• War Risks Insurance Office, responsible for the management of the scheme of marine insurance against losses of merchant ships on government service.

In 1942 new divisions were created responsible for ship repairs and concerned with statistics and intelligence. After the end of the war in May 1945, those divisions not dissolved or absorbed by other divisions, gradually assumed duties in connection with peacetime shipping policy.

From the Ministry of Transport it inherited responsibility for all of Britain's roads, railways, canals and ports, and included:

  • Railways Division, responsible for processing and publicising instructions and disseminating information, to ensure effective co-operation between the various railway companies, whose senior officials were formed into the Railway Executive Committee.[8]
  • Railway Inspectorate, responsible for safety provisions, track inspection, accident investigation, and operating system inspection of the railways.
  • Road Transport Division, responsible for the licensing of public service vehicles and their drivers, and goods vehicles; the regulation of the construction, lighting and use of motor vehicles; speed limits; vehicle registration and taxation; and compulsory insurance.[9]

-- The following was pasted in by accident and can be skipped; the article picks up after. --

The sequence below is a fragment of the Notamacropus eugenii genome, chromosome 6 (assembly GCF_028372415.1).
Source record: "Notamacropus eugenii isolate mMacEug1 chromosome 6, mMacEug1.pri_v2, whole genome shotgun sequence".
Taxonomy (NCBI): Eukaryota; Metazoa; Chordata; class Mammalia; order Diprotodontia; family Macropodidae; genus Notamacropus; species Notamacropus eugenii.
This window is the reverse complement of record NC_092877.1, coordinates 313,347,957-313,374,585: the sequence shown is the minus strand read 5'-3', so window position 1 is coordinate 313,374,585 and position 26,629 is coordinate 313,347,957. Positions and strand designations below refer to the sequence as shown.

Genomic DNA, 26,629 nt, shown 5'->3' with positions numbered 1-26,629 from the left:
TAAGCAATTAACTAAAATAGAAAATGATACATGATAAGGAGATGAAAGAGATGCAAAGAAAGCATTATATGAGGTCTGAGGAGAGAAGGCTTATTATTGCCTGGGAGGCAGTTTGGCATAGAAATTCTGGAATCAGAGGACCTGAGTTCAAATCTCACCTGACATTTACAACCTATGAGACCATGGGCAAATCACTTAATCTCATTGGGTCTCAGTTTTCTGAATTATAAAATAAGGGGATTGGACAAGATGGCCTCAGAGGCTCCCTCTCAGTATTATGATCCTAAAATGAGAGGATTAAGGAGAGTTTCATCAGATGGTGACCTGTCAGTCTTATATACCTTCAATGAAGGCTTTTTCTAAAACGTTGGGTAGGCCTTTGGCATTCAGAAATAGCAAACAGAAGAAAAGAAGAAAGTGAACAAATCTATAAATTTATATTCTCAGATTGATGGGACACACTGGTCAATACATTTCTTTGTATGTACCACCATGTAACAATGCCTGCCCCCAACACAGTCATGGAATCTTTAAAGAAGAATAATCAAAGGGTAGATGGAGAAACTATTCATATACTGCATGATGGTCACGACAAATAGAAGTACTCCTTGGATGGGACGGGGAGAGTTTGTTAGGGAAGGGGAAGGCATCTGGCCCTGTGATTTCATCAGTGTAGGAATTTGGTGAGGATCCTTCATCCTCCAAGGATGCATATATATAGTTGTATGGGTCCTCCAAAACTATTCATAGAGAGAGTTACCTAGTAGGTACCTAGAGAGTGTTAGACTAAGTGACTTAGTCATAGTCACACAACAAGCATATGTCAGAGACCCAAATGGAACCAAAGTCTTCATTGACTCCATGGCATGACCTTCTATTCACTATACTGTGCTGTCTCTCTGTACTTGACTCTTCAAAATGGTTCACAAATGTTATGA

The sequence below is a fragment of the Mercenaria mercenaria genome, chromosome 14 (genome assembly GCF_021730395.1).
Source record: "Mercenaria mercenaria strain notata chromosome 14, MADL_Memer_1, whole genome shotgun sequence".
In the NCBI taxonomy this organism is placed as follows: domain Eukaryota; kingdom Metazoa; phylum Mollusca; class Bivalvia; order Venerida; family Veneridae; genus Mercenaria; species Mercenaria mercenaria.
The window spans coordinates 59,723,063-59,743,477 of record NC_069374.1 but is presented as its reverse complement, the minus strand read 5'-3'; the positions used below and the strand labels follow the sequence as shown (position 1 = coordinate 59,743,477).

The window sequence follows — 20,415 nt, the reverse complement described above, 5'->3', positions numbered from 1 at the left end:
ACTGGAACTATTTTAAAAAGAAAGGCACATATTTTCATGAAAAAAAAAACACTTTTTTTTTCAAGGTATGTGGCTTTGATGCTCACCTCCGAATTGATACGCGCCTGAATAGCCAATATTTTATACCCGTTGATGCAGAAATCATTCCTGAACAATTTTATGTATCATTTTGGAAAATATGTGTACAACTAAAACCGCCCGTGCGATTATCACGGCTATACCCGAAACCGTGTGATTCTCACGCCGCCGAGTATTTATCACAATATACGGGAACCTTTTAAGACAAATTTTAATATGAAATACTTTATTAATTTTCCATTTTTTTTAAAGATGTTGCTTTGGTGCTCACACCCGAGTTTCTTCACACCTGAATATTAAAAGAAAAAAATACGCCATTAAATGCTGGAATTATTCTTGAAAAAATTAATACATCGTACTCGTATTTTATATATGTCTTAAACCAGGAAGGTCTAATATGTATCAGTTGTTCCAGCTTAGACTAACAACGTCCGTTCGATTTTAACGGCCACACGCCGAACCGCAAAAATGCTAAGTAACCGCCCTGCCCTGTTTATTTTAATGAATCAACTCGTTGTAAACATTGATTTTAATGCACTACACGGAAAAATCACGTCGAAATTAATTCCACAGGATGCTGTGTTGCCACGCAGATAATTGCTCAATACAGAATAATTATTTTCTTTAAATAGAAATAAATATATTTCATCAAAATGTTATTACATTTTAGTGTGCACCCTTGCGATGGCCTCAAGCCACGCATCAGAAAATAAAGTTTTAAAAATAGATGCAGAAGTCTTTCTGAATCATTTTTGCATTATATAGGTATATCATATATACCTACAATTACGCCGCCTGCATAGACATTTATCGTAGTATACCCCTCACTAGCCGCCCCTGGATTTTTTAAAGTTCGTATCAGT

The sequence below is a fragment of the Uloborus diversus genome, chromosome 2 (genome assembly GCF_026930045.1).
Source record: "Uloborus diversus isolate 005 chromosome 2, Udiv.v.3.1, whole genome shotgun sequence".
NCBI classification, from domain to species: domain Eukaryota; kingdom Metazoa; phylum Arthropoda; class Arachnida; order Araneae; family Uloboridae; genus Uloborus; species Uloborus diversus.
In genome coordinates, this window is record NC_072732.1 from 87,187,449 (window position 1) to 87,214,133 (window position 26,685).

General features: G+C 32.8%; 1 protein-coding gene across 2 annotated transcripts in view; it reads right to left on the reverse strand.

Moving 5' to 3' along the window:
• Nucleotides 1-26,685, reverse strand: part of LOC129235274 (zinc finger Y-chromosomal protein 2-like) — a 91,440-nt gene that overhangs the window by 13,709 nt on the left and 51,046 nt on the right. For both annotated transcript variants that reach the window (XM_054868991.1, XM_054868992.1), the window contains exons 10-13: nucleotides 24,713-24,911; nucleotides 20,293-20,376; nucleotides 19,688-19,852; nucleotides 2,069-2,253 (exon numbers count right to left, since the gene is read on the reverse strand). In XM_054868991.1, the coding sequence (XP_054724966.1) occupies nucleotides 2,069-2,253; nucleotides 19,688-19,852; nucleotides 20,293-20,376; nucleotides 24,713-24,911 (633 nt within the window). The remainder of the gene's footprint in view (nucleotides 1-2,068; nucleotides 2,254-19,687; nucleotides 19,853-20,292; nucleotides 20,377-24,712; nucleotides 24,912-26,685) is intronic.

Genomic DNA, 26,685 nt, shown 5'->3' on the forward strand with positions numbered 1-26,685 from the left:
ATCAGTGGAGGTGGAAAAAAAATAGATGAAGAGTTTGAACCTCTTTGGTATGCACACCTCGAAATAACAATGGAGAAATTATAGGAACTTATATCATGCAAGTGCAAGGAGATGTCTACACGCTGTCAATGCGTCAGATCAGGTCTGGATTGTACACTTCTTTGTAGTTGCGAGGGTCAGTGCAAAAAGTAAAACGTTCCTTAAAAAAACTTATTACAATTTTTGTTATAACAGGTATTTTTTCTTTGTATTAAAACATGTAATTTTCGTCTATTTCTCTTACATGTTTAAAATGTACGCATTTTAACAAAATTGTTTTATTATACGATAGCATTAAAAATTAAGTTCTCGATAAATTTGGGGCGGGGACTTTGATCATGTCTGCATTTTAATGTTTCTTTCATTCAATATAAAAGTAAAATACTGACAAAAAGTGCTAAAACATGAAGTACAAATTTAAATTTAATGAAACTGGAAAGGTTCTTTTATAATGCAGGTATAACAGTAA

• Highways Division, responsible for the safety of road transport, private vehicle registration and licensing, traffic safety and traffic control.[9]
  • Highway Engineering Division, responsible for road building and repairs.[10]
  • Road Haulage Organisation, responsible for the voluntary agreements made with haulage operators to economize in the use of fuel and rubber, to maintain a fleet of long distance vehicles, and to ensure the most effective use of road transport resources.[10]
  • Marine Departments, responsible for docks, ports and harbours.[11]
  • His Majesty's Coastguard was under the control of the Admiralty from May 1940, but was placed under MoWT control in October 1945.[12]